I’ll be trying Richard Ford’s ‘Lay of the Land’. I’ve read The Sportswriter, the first in the trilogy, three times and its time to move on. Even so I’ll probably crack on with a second run through Sebald’s The Emigrants. The Whitsun Weddings is always light in the luggage. And I’ve ordered all four back issues of Archipelago – which isn’t. For fishy words I’ll be packing At The Loch of the Green Corrie by Andrew Grieg, which I’ve started but would rather read on when I’m in Scotland. And Viz of course.
Jostein Gaarder – Through A glass Darkly. A great short book from the author of Sophie’s World, its about a young girl who has terminal cancer, and her conversations with an angel whilst her family huddle around her, already in grieving mode. They talk about the wonderment of all the things in nature and life that we take for granted, until confronted with mortality that is! The stuff we all forget about whilst fiddling with our I phones, Yes it is all a bit hippy diddly, but it made me step outside myself, which is what books should do.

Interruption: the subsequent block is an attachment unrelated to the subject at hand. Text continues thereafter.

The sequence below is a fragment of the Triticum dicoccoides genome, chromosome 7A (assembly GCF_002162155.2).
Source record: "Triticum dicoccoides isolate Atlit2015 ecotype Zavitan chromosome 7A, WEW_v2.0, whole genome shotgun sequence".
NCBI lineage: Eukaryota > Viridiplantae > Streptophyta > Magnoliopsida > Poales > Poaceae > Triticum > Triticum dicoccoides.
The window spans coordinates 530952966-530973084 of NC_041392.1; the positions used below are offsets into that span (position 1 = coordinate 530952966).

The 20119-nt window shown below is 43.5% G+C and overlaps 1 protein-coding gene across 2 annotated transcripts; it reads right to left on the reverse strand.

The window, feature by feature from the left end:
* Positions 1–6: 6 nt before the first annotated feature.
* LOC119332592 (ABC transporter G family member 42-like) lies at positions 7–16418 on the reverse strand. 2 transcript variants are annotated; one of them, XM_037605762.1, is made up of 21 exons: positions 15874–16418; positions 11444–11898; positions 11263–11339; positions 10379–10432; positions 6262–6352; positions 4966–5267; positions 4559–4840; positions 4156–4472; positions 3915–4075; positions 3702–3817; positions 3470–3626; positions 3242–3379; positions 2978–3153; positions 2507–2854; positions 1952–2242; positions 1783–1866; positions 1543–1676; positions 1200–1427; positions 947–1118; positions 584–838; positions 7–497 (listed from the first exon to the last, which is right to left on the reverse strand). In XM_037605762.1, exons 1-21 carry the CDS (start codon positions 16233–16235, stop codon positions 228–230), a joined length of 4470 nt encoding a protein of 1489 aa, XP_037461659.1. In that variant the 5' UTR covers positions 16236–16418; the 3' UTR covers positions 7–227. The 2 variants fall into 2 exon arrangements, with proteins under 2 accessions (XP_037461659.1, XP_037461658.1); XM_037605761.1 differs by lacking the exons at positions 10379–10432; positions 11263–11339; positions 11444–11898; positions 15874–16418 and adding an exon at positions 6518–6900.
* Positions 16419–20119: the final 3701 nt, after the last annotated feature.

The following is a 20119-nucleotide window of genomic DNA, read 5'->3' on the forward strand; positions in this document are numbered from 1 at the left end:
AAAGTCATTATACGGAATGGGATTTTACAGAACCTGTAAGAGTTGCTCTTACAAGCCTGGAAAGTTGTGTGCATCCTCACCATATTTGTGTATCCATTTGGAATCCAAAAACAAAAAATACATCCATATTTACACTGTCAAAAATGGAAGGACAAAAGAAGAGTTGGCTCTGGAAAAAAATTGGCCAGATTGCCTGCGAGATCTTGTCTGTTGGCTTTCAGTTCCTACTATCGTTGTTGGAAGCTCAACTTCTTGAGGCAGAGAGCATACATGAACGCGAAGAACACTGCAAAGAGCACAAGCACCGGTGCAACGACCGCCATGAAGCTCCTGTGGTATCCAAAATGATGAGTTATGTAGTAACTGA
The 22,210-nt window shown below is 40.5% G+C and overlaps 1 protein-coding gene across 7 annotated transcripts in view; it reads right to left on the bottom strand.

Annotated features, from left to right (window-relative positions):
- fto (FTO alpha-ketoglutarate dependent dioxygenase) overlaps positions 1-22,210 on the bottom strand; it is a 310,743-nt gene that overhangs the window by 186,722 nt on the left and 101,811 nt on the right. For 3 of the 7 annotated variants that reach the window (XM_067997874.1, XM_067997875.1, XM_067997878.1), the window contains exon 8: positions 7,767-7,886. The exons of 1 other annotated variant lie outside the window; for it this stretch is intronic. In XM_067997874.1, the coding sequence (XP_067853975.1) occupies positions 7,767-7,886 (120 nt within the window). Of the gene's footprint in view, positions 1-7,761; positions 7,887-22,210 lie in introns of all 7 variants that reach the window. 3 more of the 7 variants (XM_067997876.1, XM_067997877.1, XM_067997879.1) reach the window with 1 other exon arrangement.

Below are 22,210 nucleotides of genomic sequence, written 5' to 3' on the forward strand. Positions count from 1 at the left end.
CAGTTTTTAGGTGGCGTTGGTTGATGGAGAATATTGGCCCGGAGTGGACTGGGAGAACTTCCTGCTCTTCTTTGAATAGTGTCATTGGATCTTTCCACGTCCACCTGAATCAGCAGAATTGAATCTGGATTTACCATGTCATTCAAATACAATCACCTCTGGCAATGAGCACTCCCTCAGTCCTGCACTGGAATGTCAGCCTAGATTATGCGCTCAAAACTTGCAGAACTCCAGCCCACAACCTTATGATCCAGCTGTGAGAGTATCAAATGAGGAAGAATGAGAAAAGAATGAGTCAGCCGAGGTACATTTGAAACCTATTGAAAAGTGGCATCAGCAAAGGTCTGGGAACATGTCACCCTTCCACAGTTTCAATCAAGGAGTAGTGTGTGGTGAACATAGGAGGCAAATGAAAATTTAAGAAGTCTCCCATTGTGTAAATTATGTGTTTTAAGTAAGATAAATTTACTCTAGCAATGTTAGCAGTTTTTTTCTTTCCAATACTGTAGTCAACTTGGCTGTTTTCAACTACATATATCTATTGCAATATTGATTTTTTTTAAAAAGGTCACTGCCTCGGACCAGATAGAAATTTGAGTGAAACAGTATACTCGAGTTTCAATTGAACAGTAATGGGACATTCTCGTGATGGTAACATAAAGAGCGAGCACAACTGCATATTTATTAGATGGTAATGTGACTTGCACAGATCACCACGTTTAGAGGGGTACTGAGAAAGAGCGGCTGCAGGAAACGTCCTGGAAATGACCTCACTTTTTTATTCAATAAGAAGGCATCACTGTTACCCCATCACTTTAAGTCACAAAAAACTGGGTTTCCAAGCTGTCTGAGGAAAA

The Canal by Lee Rourke (Melville House). In his first novel – his acclaimed short story collection Everyday came out in 2007 – Lee Rourke captures that sense of modern urban alienation that is only enlived – or sometimes heightened – by chance encounters. The London canal formes the centre point for one such couple’s encounter as Rourke stylishly meditates on the philosophy of boredom. Boredom as disease, as indulgence and ultimately as a viable antidote to hollow 21st century living. Pigeons, urban development and the invisible drift of the murky waters are all signifiers brilliantly conspiring to re-create a world any city dweller will recognise.